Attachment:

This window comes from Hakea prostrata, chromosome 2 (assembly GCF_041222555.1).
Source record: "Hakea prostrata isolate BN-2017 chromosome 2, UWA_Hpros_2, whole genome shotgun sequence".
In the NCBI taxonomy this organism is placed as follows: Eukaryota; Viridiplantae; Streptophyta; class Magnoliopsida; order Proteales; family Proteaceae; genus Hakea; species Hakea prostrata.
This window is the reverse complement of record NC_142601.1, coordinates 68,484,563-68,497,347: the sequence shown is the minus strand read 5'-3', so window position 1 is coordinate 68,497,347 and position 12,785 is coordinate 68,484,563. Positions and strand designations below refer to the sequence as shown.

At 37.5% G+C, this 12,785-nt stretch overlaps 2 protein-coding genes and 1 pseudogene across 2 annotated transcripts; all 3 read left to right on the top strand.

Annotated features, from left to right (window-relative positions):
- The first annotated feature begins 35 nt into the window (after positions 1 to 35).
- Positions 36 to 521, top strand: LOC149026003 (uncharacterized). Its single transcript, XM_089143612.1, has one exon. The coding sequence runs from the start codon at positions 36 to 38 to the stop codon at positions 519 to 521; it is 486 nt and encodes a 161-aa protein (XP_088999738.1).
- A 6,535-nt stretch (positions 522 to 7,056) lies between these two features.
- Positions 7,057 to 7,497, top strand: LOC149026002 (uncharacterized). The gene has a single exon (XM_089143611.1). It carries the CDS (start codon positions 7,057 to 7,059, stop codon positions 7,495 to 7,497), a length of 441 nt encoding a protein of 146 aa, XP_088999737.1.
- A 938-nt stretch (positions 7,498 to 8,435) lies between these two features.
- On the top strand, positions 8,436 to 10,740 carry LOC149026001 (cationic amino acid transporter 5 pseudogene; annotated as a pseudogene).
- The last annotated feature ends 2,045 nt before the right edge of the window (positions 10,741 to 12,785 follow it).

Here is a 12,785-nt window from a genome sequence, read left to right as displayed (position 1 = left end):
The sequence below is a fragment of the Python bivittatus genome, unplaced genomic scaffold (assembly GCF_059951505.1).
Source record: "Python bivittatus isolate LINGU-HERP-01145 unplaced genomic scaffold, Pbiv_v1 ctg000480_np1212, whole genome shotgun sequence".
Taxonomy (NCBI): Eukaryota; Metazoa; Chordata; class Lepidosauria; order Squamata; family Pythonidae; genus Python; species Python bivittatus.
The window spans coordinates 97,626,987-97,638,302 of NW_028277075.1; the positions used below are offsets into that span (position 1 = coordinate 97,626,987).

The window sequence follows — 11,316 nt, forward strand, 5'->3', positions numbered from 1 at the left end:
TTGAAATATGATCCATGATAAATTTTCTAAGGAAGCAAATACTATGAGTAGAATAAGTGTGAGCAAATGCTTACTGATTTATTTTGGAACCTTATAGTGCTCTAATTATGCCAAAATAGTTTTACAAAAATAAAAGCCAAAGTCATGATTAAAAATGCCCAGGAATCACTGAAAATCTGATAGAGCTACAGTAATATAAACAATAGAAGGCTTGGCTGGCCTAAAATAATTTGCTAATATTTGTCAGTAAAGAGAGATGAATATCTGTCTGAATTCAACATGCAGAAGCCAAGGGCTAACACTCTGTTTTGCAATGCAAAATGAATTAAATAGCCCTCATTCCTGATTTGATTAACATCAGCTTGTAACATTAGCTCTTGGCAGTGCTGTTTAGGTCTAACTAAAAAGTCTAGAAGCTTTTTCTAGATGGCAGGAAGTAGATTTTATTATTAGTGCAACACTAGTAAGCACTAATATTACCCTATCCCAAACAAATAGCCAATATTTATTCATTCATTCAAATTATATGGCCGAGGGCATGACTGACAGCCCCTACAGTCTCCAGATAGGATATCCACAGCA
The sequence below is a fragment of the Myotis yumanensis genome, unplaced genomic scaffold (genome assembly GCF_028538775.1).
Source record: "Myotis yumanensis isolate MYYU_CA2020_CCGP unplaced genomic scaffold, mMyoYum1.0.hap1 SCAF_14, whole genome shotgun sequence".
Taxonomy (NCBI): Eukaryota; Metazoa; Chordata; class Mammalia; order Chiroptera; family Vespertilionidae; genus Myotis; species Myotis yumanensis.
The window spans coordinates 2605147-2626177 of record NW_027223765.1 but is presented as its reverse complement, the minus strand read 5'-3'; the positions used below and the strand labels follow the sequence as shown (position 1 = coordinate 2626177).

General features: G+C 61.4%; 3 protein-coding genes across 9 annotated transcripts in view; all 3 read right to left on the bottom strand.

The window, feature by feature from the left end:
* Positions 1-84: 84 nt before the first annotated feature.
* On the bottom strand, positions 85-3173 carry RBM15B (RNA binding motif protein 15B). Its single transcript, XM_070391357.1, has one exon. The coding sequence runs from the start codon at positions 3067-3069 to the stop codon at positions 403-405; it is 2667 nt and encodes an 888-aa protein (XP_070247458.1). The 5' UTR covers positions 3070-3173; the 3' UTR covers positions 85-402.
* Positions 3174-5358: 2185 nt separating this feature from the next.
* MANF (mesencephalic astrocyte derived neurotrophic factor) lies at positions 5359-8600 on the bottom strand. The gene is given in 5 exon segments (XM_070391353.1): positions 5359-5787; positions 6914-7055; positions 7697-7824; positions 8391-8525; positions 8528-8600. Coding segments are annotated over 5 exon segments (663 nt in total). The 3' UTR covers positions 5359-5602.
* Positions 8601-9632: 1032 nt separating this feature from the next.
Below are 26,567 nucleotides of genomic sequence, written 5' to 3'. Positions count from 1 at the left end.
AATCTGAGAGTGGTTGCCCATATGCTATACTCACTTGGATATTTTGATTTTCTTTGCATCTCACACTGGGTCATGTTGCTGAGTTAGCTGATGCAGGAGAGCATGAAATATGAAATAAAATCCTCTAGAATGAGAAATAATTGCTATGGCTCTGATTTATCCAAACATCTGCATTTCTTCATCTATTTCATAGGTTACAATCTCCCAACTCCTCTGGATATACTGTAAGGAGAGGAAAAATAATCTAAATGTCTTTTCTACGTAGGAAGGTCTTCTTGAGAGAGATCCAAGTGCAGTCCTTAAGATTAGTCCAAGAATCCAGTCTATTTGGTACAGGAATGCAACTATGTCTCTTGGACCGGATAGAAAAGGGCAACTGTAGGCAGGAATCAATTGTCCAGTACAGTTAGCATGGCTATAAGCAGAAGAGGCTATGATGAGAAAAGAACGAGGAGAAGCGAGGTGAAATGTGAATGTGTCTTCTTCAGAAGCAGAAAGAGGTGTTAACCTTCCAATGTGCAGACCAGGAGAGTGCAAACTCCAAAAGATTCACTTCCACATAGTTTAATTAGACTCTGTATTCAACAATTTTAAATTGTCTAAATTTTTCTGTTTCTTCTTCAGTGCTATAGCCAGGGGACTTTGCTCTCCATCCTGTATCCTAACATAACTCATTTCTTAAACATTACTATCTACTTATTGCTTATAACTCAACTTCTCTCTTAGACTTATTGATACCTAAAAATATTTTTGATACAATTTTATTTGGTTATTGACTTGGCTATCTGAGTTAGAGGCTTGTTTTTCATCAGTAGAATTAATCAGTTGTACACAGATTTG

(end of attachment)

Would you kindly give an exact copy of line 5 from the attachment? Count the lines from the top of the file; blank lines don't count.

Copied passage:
At 37.5% G+C, this 12,785-nt stretch overlaps 2 protein-coding genes and 1 pseudogene across 2 annotated transcripts; all 3 read left to right on the top strand.